Issue Title

Comrade Marta died on 15 June 2019 of cancer in Canada. A relentless fighter, comrade Marta Harnecker (1937 – 2019) made valuable contributions in the areas of theory related to revolution for socialism in the broader Latin American perspective. Her struggle was for a humane world.

Ann Garrison reviews Judi Rever’s recent book, In-Praise of Blood: Crimes of the Rwandan Patriotic Front, a book that has given an audacious account of what happened during the 1994 Rwandan Genocide.

Reflecting on the recent general elections in South Africa, the author argues that there needs to be concerted efforts to building a strong movement that would lead the country towards a process of social transformation after the inevitable collapse of the ruling party.

South Africans voted overwhelmingly on 8 May for the ruling African National Congress (ANC), returning the party to government with a nearly 3-1 majority above the nearest runner up within the legislative structure.

There is need to re-look at the word “revolution” and what it currently means in politics and history, especially when compared to other forms of government change.

Edward Seaga will be remembered, as a man who advanced thuggery, violence and dehumanisation in the Jamaican society and who left the office of Prime Minister devoid of dignity, authority and values. 

This is a tribute of Eusi Kwayana to Andaiye, which captures her connection to the Rodney legacy, and the political and humanist traditions she shared with many others in Guyana and across the world, and her patent originality and uniqueness in the global struggle.

Recent higher levels of electoral choice might reflect deeper trends that could harm South Africa’s democracy in future.

The author argues that the Nigerian Left, if well organised, could represent a concrete revolutionary platform for restructuring politics in the country.

 

This article is part of the author’s research that explores trade and investments, trade policies and China’s domestic and overseas political economy.

Market women carry on Haiti’s irrepressible fight for human dignity and freedom.

This brief analysis is meant to shed some light on Sudan’s popular revolution that is ongoing amidst military crackdown on protesters who seem determined to protect their revolution without counting the cost or heeding the wounds.  Some lessons will be drawn for the rest of Africa and for the international community.sunonot

Over the years, Russia and the Republic of Congo have had good bilateral relations. Undoubtedly, there are still prospects for strengthening these relations, especially in the economic and security spheres, as underlined during the meeting between Vladimir Putin and Denis Sassou-Nguesso in the Kremlin.ce

Facing mounting security and economic challenges, will Abiy Ahmed democratise Ethiopia or take advantage of its vulnerabilities to become the next strongman?

Autopsy reveals Lonmin—the British-South African company—corpse’s poisoning by microfinance, ‘development finance’ and corporate finance. 

In a few days, the world’s third largest platinimum mining house, Lonmin, will likely be remembered as the exemplar of multinational corporate irresponsibility. As a people’s trial hosted by the Marikana Solidarity Network gets underway outside Carlton House Terrace in London, where Lonmin’s shareholders vote on a friendly takeover deal (albeit with extremely dubious characteristics), many critics are shaking their heads – and fists – at the extraordinary financial and political circumstances.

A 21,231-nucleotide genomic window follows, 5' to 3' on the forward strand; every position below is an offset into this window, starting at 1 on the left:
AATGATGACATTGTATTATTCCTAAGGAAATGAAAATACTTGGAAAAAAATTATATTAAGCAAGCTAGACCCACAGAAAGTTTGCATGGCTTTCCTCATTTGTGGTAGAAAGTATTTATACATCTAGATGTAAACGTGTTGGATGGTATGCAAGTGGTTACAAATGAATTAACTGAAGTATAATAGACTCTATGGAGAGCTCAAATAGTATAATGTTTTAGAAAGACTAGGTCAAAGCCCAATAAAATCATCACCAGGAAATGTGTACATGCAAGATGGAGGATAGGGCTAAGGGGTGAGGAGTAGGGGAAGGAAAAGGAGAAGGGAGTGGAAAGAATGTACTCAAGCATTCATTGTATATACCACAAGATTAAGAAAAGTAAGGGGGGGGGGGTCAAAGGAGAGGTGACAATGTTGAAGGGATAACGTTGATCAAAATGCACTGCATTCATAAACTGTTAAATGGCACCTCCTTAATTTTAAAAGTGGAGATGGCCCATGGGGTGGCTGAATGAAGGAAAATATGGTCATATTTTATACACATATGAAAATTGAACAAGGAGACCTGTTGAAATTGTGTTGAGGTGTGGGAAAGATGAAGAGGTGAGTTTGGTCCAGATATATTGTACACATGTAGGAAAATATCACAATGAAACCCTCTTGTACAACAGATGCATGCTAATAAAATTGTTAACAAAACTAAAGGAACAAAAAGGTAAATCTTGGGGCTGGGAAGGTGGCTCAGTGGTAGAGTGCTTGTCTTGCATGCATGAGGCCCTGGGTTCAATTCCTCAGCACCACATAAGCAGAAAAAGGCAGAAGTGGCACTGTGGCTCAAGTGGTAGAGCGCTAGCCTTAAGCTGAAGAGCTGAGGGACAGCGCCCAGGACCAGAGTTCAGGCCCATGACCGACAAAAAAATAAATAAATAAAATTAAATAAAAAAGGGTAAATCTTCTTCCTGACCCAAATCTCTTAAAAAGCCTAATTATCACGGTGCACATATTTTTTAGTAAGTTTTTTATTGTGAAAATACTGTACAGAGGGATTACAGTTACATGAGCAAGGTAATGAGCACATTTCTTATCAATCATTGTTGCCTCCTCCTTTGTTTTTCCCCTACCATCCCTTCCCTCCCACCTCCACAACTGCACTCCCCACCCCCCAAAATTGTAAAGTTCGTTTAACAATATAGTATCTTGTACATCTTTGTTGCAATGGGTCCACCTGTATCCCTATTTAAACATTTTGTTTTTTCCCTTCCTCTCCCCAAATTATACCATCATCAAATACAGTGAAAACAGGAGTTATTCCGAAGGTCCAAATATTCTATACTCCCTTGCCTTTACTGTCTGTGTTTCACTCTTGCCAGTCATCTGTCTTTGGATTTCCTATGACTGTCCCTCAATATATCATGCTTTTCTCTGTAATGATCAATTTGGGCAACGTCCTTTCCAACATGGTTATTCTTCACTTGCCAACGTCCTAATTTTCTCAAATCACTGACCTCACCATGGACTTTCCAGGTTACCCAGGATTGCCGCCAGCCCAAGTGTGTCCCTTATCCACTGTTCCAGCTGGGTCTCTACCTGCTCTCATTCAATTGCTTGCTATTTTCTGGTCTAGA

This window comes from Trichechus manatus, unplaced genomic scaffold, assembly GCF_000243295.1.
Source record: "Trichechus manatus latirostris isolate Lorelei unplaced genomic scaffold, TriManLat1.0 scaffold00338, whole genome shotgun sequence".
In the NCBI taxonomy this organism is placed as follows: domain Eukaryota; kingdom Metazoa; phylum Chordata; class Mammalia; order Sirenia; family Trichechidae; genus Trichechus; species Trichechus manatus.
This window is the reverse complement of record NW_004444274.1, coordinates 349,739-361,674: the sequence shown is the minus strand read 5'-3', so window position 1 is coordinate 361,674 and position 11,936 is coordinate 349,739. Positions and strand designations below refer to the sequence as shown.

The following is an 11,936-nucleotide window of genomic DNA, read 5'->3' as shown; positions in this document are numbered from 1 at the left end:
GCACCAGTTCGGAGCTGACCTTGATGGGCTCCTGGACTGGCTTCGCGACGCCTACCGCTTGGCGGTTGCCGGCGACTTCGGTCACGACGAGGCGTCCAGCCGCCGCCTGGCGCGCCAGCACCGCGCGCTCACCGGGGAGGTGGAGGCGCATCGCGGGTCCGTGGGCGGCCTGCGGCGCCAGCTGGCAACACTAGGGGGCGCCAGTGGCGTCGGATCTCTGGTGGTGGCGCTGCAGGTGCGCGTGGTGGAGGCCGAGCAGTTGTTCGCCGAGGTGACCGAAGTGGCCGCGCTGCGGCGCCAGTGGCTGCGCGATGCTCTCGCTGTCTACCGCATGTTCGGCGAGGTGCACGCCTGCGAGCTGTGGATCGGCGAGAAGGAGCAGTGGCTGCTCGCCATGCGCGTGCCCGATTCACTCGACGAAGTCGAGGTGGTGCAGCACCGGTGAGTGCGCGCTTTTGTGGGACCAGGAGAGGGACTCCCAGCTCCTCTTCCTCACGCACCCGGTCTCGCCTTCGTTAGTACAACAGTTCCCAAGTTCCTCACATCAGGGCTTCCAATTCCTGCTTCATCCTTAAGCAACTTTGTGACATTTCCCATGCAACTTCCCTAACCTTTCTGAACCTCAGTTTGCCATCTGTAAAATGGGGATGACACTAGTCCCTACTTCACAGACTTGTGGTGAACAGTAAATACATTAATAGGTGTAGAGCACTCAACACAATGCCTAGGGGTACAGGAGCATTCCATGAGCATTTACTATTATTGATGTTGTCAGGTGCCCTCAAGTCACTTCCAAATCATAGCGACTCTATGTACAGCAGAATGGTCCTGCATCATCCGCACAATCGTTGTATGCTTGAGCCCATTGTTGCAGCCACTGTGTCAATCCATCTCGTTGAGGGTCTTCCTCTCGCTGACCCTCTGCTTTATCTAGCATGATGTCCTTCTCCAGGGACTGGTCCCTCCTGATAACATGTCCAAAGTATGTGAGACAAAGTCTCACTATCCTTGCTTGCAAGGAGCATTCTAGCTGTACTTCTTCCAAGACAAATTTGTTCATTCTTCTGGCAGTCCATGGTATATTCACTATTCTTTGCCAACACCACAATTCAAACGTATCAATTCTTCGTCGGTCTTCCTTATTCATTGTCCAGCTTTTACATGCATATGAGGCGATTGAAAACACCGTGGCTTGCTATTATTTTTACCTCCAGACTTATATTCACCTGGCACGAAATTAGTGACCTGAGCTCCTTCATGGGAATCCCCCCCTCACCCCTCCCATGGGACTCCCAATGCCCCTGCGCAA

The author argues that for on-going debates about “decolonising the university” in South Africa to have any meaning, what has to be decolonised first is the mental border that remains inscribed in South African notions of decolonisation.

Workers’ protests and resistance movements that preceded Africa’s independence demonstrated the working class’s quest for a continental effectual workers alliance.

In discussing the disparities in the distribution of “development,” wealth, power and poverty in Nigeria, many people—most of them young, but educated—seem not to be conscious of two important factors, namely: the factor of history and the factor of capitalism.

High profile journalists have been jabbering about whether or not Julian Assange is really one of them. If “journalist” is understood to mean “propagandist for the ruling class,” then he most certainly is not.

The article is a review of a recent book on the PAIGC education programme in the anticolonial movement for national liberation. The piece raises questions about what a militant approach to history might be.

As election fever grips South Africa, the Economic Freedom Fighters’ manifesto stands out for its radical policy agenda and departure from the country’s political norms. It is time for South Africans – and the world – to take notice.

In this review of the American film Us, the author highlights the movie’s core message that most of the times, we, human beings, are our own enemies. 

Tagged under: 884, Arts & Books, Biko Agozino, US

Strengthening cooperation in trade, economy and culture, as well as current international and regional matters were top issues in talks between President Vladimir Putin of Russia and President João Lourenço of Angola at the Kremlin on 4 April.

If the government of Sierra Leone’s President Julius Maada Bio were to be graded on their first year’s performance in office, it is likely that their report card would read, “promising start, which they must surpass in the years ahead”.